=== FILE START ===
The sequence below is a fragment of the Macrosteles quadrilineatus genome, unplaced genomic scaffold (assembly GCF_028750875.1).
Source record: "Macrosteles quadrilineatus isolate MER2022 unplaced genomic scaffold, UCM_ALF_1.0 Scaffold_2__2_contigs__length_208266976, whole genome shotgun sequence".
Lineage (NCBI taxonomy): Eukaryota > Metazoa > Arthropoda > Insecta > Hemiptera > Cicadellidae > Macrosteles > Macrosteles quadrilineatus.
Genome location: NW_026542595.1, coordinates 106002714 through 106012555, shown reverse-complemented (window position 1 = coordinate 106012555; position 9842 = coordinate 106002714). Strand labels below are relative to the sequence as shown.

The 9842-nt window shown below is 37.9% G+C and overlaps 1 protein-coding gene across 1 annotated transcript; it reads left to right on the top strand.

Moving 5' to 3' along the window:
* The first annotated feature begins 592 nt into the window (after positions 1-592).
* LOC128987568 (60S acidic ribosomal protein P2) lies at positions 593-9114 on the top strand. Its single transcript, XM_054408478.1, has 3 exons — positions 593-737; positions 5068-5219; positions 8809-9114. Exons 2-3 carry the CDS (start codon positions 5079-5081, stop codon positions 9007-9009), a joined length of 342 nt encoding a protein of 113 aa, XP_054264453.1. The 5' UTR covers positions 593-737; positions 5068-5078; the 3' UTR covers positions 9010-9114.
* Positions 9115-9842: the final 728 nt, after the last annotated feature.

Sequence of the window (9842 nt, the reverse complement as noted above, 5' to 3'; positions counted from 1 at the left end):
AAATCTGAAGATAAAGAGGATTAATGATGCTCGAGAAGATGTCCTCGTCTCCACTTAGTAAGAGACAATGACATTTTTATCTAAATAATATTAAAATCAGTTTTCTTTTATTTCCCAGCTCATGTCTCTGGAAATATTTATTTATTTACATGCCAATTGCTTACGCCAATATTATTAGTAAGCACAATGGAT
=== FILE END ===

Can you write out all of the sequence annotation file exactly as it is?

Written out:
The sequence below is a fragment of the Macrosteles quadrilineatus genome, unplaced genomic scaffold (assembly GCF_028750875.1).
Source record: "Macrosteles quadrilineatus isolate MER2022 unplaced genomic scaffold, UCM_ALF_1.0 Scaffold_2__2_contigs__length_208266976, whole genome shotgun sequence".
Lineage (NCBI taxonomy): Eukaryota > Metazoa > Arthropoda > Insecta > Hemiptera > Cicadellidae > Macrosteles > Macrosteles quadrilineatus.
Genome location: NW_026542595.1, coordinates 106002714 through 106012555, shown reverse-complemented (window position 1 = coordinate 106012555; position 9842 = coordinate 106002714). Strand labels below are relative to the sequence as shown.

The 9842-nt window shown below is 37.9% G+C and overlaps 1 protein-coding gene across 1 annotated transcript; it reads left to right on the top strand.

Moving 5' to 3' along the window:
* The first annotated feature begins 592 nt into the window (after positions 1-592).
* LOC128987568 (60S acidic ribosomal protein P2) lies at positions 593-9114 on the top strand. Its single transcript, XM_054408478.1, has 3 exons — positions 593-737; positions 5068-5219; positions 8809-9114. Exons 2-3 carry the CDS (start codon positions 5079-5081, stop codon positions 9007-9009), a joined length of 342 nt encoding a protein of 113 aa, XP_054264453.1. The 5' UTR covers positions 593-737; positions 5068-5078; the 3' UTR covers positions 9010-9114.
* Positions 9115-9842: the final 728 nt, after the last annotated feature.

Sequence of the window (9842 nt, the reverse complement as noted above, 5' to 3'; positions counted from 1 at the left end):
AAATCTGAAGATAAAGAGGATTAATGATGCTCGAGAAGATGTCCTCGTCTCCACTTAGTAAGAGACAATGACATTTTTATCTAAATAATATTAAAATCAGTTTTCTTTTATTTCCCAGCTCATGTCTCTGGAAATATTTATTTATTTACATGCCAATTGCTTACGCCAATATTATTAGTAAGCACAATGGAT